If Jay asks me to write a blog, I write a blog. Simple as.
The tweet is in reference to taking down the “pay what you want” books from my Gumroad site. Gumroad is at times a frustrating platform, and my latest user experience led me to finally pull the plug. But I’ve been thinking about this a lot, lately.
First, let me explain where I was coming from. As a kid of the late ’90s, early ’00s, I came up downloading songs from Napster, and when the technology was available, torrenting movies and books. I found this invaluable, as again, I was a kid with no disposable income (and parents who couldn’t have afforded my book/movie habit if they’d made twice as much).
Influenced by Cory Doctorow’s “Information Wants to Be Free,” I decided that the best idea for my books would be to offer them PWYW, with the idea being that a free sample (basically an entire free book) would compel new readers to become loyal fans, who’d then, you know, actually pay for the books.
After several years of this, it turns out that just doesn’t happen. Which makes me wonder: why?
The first, and most obvious answer, is that an artist giving away their work for free devalues it. I will never not find it cringe when some pear-shaped blowhard baby-talk genre writer gets on their high-horse about piracy. It happens, maybe it sucks, I don’t know. But there’s nothing you can do about it, and going after potential fans is stupid. On the other hand, I do think you have to make yourself a spokesperson for your work, and that requires you putting a value on it.
If my son (who is now one year old) is playing with something he shouldn’t, I can distract him from it by pretending that something safer/less expensive is the coolest shit I’ve ever seen. This impulse never goes away. It’s why people all line up at the checkout at the same time…we can tell when other hunters are going for a kill.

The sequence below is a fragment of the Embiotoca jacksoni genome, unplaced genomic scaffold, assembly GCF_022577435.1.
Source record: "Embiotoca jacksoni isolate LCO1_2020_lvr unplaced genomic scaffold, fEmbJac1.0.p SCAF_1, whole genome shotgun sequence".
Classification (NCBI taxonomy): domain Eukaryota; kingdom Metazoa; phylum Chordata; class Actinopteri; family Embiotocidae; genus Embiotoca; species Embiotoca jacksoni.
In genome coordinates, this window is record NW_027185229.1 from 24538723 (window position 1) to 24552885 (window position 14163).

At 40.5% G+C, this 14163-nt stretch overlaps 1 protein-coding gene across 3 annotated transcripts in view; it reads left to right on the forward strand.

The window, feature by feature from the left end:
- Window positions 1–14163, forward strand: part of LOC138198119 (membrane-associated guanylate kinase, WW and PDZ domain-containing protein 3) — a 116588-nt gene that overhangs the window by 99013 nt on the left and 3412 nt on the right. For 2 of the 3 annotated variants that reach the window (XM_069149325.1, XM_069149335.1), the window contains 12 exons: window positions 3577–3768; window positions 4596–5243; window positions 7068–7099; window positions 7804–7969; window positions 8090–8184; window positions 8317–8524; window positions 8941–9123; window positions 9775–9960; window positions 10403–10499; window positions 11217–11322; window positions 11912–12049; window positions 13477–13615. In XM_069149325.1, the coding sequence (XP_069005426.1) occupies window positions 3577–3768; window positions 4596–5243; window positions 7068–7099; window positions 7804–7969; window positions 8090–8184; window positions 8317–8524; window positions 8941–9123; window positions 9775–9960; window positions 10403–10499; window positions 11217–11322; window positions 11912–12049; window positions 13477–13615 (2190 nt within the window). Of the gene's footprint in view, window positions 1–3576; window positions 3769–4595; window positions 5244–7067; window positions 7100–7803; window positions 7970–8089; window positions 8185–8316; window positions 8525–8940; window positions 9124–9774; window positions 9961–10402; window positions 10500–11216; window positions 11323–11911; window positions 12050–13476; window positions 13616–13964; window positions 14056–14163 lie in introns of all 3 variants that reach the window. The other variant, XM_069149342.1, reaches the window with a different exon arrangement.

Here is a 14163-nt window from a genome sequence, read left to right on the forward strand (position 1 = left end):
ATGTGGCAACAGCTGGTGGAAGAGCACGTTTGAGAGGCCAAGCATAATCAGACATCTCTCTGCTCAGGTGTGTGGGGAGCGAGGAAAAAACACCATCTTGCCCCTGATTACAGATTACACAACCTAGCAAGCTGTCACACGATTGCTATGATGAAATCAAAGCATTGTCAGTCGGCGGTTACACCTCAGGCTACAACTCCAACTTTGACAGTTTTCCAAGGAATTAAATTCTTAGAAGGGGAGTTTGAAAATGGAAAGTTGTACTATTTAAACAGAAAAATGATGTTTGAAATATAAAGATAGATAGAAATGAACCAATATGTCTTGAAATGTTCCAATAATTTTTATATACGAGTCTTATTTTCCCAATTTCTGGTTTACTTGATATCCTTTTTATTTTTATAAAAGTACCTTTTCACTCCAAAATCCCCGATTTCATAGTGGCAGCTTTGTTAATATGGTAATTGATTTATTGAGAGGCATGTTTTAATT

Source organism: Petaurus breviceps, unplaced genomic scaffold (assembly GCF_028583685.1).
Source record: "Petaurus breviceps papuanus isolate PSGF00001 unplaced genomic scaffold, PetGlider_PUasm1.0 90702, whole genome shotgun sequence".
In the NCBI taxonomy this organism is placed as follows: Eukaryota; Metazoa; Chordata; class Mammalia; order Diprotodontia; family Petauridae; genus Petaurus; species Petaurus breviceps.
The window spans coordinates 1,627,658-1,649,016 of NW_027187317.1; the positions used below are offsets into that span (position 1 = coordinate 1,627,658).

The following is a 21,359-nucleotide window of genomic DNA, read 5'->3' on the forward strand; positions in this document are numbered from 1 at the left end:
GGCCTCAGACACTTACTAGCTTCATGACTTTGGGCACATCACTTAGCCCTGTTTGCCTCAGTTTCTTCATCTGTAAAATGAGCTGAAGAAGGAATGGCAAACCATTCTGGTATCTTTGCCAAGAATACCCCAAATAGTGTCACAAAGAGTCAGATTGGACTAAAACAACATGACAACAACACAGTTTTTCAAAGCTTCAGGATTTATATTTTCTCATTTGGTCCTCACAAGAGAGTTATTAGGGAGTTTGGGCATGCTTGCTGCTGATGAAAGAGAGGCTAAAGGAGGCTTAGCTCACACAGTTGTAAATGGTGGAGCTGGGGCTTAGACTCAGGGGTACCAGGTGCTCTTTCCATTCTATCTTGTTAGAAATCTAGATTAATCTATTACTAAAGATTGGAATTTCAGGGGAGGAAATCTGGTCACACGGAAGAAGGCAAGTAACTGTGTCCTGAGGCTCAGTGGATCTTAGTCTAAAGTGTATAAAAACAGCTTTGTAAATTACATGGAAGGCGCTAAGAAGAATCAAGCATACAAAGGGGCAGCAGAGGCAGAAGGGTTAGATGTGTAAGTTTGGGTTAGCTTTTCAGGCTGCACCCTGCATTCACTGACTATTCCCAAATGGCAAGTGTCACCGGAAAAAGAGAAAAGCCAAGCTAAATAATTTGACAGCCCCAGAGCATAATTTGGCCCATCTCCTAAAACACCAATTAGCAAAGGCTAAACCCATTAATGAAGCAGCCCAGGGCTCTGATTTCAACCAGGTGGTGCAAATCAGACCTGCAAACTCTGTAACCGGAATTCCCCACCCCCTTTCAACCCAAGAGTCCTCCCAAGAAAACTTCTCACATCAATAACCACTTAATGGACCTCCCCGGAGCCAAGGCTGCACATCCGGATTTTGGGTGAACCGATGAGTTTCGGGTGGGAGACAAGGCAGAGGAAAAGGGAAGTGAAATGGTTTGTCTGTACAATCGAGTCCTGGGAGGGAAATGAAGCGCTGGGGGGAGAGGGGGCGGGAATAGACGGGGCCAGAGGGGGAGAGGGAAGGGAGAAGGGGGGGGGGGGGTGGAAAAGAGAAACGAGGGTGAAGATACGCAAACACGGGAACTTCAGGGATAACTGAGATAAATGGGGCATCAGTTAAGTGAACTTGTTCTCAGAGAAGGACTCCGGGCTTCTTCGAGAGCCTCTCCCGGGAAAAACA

Even more simply…goddamn, you’ve gotta at least pretend to like the shit you’re making. As an artist, you’re selling the performance of being an artist as much as the art itself. All art is aspirational in this way. I remember Jeff Burk once told me “people don’t buy books, they buy authors,” and that is the truth. What does it mean, then, if the image the artist is selling is one of “I make dumb shit that no one should buy”? Not a good look.
The other piece to this puzzle hit me on a recent episode of my podcast Agitator (which is really getting an audience in a way nothing I’ve ever done has…cool to experience). In the episode, I’m talking to Kelby about piracy and I have this lightbulb go on in my head: the act of writing and reading are sacred, meaning they require sacrifice to fully appreciate/realize/experience.
You pay a Tarot reader before a reading. You have to. Same with any magical exchange. Don’t go asking spirits for things unless you’re ready to leave an orange and some incense at the very least. And the same holds true of the “ritual space” of art experience. Reading a book, watching a movie, listening to music, playing a video game, admiring a painting…all of it requires payment, especially if it affects you.
Payment can be monetary, or perhaps spreading a little “word of mouth,” but in 2022, it’s monetary. It feels good, feels right, to pay for things you enjoy. And then you can share them! Libraries are sacred ritual spaces intended for sharing (within reason), handing your buddy a book is sacred because you paid for it for him, or someone did…and now you’re sacrificing your copy (because you know you’re never getting that shit back).
All of that magical energy goes out the window if the artist themselves denies the exchange. You’re no longer wearing the hierophant robes, no longer the keeper of the flame, but just a guy who did something one day, and you can read it if you want, I guess.
A tithe isn’t just a way for a megachurch preacher to buy a new Lambo. It’s that and something mystical, important. Both of these things are true.
In summary, I think my books are worth about $15. They’re good. And more are coming. Maybe just in paperback! I haven’t decided yet.
Have a good one!